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Humble Bumbles and Broom
The mid winter slump
I check the weather forecast in preparation for the weekend ahead. Saturday is better than Sunday but both don’t promise much. I make plans for Saturday morning. A much enjoyed (and needed) catch up with my friend. We walk around the botanical gardens and have a coffee, chatting about this and that. There is a refreshing comfort in this, knowing that no matter what the season is we can do this together. I head home lighter, making promises to myself of making the most of the clear afternoon, thinking I will garden. Once I am home I get distracted with things I should do and plans to garden waft out the window. The day passes in nothing much. Sunday comes and along with it endless rain which means we are all firmly stuck inside. We do some tidying, books are collected and donated to the local book sale, movies are watched hidden under blankets. We only brave the outside for brief dog walk. I always forget about this time of the year and how much of a struggle it is. I spend time counting my sleeps to the shortest day thinking I have made it through the worst of the winter and I always forget that while the days may be getting longer it is the grey of the weather that is hard to manage.
There is a moment over the course of the week when the weather does clear and I grab the camera and stand outside hunting out things to photograph. As I stand I hear it. The faint deep rumble. A bumble bee has emerged from her nest as she has decided it is warm enough to do a quick forage. I had plans last season to learn more about bumbles but it did not come to fruition. This year I have started reading “ The Humble-Bee; its life-history” By F M L Sladen and have learnt enough to know that the queen who zoomed past me is hunting for food. A quick nip out for a snack if you will. I hope that the weather holds and that once she has replenished her stores she has enough time and energy to get back to her home and the warmth of her nest. I thought about creating a bumble bee nest but after further research, I learn it is better to create a space in the garden that is inviting to bumbles to make home rather than build a box. So while Spring is yet to fully awaken and bumbles become a regular part of garden life, I have observed that there is one nest in the garden based on seeing this queen. My aim will be to try and figure out where she lives, so I can observe her activities over the coming months and learn more about the bumble bees that call my garden their home.
“Gardening is unique in many ways. Not only for the personal aura which it manifests, but because it is an occupation to which there is no end. Gardeners are always on their way, but never arriving.”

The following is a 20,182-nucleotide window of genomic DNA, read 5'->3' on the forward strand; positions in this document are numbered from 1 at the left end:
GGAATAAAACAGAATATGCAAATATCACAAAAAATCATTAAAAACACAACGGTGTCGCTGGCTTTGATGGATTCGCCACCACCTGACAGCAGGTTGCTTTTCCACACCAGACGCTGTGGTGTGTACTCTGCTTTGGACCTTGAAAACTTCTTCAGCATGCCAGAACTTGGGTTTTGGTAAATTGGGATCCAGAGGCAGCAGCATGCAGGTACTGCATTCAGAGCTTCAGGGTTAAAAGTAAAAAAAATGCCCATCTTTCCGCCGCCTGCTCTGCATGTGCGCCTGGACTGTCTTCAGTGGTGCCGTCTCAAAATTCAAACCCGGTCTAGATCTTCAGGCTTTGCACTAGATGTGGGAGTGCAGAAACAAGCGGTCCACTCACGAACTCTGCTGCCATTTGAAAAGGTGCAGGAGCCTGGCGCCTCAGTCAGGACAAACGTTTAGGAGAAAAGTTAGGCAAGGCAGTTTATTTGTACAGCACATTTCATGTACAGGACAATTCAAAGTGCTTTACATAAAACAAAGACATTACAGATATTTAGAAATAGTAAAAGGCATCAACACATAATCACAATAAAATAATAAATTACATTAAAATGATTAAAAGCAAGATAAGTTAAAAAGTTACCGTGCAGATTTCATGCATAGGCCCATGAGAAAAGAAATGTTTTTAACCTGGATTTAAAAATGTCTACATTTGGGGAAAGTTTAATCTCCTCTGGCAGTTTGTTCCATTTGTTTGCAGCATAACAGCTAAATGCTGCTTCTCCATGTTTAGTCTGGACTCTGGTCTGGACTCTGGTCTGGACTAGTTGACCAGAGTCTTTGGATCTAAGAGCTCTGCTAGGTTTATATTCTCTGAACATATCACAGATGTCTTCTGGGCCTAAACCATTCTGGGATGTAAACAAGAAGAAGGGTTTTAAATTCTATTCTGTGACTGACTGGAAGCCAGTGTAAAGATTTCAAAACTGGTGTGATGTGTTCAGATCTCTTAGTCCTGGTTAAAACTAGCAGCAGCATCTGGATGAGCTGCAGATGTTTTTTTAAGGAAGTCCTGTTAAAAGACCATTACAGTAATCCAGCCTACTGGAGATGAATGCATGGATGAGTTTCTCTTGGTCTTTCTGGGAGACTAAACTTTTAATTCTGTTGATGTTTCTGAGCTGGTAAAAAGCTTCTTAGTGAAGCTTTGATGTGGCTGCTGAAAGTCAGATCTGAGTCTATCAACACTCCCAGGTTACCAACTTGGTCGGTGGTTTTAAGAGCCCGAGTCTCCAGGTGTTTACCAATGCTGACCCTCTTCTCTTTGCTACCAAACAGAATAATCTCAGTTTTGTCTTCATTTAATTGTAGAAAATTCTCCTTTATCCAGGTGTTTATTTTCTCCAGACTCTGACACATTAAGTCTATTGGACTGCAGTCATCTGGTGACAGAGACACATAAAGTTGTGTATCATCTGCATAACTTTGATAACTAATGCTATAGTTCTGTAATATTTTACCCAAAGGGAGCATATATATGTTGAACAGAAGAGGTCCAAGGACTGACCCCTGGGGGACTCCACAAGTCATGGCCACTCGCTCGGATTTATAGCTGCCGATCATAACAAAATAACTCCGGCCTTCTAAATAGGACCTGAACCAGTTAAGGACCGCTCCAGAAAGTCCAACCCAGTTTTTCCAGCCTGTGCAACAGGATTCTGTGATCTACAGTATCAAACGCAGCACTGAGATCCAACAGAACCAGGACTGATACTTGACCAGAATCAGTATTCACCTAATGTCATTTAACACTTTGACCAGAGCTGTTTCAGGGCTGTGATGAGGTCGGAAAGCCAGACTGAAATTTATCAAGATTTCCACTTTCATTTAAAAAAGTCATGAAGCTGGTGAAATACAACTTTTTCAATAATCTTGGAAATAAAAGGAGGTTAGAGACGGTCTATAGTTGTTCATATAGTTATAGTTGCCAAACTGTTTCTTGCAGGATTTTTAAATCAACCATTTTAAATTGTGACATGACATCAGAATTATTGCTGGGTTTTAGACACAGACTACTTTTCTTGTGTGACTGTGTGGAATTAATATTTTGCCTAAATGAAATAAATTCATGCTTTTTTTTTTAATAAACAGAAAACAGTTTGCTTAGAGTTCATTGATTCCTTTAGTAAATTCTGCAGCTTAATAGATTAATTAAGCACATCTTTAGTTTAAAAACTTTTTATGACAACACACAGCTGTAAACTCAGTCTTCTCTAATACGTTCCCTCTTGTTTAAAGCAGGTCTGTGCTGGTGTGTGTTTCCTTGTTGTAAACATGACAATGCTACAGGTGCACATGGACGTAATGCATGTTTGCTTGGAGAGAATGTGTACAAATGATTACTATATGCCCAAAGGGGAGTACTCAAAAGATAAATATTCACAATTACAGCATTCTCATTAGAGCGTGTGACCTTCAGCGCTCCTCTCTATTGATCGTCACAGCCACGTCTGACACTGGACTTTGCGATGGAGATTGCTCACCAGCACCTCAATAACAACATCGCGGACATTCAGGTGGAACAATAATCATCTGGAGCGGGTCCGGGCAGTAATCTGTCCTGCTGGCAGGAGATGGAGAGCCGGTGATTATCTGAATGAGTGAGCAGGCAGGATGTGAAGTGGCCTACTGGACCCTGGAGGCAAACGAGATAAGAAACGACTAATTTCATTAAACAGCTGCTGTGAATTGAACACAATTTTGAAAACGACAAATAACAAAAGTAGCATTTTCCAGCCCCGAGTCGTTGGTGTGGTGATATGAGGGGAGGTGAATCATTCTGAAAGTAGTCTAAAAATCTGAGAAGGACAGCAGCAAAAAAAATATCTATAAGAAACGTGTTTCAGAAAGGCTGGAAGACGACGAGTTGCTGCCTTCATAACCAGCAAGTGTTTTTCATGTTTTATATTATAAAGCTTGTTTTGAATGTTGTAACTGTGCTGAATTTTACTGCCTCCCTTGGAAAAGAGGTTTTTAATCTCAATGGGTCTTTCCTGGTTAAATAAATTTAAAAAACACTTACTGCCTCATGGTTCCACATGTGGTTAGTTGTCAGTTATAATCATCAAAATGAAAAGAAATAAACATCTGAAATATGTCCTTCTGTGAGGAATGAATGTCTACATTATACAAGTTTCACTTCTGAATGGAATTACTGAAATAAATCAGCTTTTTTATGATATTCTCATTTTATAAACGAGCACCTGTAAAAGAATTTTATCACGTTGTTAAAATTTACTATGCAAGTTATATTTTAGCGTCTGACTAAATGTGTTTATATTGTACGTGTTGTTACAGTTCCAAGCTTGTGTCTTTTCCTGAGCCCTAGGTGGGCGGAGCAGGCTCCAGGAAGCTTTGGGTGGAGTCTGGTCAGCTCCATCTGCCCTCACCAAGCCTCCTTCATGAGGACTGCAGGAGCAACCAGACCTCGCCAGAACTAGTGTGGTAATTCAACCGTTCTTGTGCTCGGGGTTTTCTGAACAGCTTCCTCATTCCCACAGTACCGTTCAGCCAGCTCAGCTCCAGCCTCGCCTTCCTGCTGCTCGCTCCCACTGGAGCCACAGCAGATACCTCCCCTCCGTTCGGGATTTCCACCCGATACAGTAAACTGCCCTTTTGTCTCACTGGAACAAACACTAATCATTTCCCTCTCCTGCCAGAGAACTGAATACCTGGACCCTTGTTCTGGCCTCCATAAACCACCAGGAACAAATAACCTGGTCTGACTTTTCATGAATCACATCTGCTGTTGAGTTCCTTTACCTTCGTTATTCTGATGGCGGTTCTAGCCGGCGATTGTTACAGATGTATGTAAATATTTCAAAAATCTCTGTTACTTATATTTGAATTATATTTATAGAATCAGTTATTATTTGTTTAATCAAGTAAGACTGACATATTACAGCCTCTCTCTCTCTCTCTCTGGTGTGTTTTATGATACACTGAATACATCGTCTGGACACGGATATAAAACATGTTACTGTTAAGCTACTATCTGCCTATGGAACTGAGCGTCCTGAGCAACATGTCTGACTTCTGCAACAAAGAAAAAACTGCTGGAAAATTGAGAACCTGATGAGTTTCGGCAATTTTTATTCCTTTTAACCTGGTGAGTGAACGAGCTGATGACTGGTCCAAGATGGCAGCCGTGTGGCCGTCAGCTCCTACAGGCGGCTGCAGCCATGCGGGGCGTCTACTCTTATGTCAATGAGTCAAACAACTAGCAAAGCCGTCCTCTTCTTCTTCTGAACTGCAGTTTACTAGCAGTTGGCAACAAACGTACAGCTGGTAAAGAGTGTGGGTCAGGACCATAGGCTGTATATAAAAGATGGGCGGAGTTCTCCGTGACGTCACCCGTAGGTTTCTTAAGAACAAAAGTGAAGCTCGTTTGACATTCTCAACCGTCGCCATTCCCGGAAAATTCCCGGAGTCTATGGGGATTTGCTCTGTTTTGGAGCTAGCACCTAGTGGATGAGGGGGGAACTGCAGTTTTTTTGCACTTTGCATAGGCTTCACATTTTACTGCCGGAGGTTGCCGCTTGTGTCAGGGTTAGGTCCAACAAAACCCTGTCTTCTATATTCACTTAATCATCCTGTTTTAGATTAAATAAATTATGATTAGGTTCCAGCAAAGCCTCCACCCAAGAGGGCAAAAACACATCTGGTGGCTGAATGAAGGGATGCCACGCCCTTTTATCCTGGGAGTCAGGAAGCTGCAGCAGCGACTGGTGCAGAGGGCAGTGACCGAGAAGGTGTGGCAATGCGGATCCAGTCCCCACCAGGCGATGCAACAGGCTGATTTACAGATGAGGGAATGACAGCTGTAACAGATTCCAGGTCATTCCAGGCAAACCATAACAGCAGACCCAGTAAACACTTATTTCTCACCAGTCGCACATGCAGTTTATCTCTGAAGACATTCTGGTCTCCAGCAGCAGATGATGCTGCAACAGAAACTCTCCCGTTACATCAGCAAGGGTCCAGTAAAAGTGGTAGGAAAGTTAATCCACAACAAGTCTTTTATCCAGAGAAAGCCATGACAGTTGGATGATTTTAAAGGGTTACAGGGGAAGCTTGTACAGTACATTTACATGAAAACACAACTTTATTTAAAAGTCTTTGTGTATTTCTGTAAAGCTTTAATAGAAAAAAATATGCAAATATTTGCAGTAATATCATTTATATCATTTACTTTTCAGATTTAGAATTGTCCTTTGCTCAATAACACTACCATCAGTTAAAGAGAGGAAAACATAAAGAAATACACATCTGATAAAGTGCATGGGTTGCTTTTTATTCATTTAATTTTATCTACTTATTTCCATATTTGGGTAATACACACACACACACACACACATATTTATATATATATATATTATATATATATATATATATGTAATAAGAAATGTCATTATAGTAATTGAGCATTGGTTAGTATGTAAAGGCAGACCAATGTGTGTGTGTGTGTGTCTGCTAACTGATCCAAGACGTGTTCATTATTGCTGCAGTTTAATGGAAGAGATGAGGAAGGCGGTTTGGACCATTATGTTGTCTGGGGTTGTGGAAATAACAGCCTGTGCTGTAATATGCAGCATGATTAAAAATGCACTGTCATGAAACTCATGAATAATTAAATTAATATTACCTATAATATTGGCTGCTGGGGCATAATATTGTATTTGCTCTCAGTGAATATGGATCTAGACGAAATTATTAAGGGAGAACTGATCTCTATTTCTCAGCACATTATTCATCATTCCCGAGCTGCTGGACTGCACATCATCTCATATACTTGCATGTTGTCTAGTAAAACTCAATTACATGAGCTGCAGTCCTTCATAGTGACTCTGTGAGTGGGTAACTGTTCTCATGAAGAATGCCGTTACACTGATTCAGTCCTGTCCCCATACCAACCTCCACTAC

As well as standing to watch bumbles I stand to see what is flowering. I’ve set myself the challenge of regular flower collection to pop in a vase. I’m using this exercise as a guide to work out the gaps in my pollinator friendly planting. I hope by sharing what I find it will prove to be a resource for others to start thinking and adding more pollinator friendly plants to their garden. So on another shabby grey day I stand and wonder what I can find to collect. I have flowers that are early such as daffodils - they give me a colour to start with. During this time of year I love these bold yellow blooms contrasting against dark green foliage. It is so delightful to see after one too many grey days. I keep looking determined to find something that my bees will be enjoying. I’ve noticed the hive is active on days when it is warm enough. This activity therefore suggest there must be something flowering. Then I hear it. The swoop of the kererū as they speed across the garden. I always duck, why I am not sure. I’ve turn to see where it came from and see it, flowering broom or Genisteae. It’s another bright yellow to add to the daffodils. This is good, broom is a very good bee friendly plant especially at this time of year when the hunt for pollen is high. (Pollen is needed to create brood food for the next generation of bees which will start to appear in spring). Having collected the broom, I notice the young and tender flowerings of fennel. While yet to reach it’s full abundance the fennel is flowering in small soft patches. It is something else I can add to the my collection and again another good bee friendly plant. In summer when it’s in a full flush it is smothered in bees. I also add some banksia rose (Lutea). There are few branches flowering, and like the fennel it is the warm up before this beast of a plant is flowering in full. I stand, wrapped up against the cold weather, and sink into the joy of creating an arrangement of flowers. The floristy is not perfect but it is a moment from the garden and I feel better for it. As Dan Pearson noted writing about his gardening friend Geraldine, “Her posies were the garden distilled in a jam jar”. What a wonderful idea.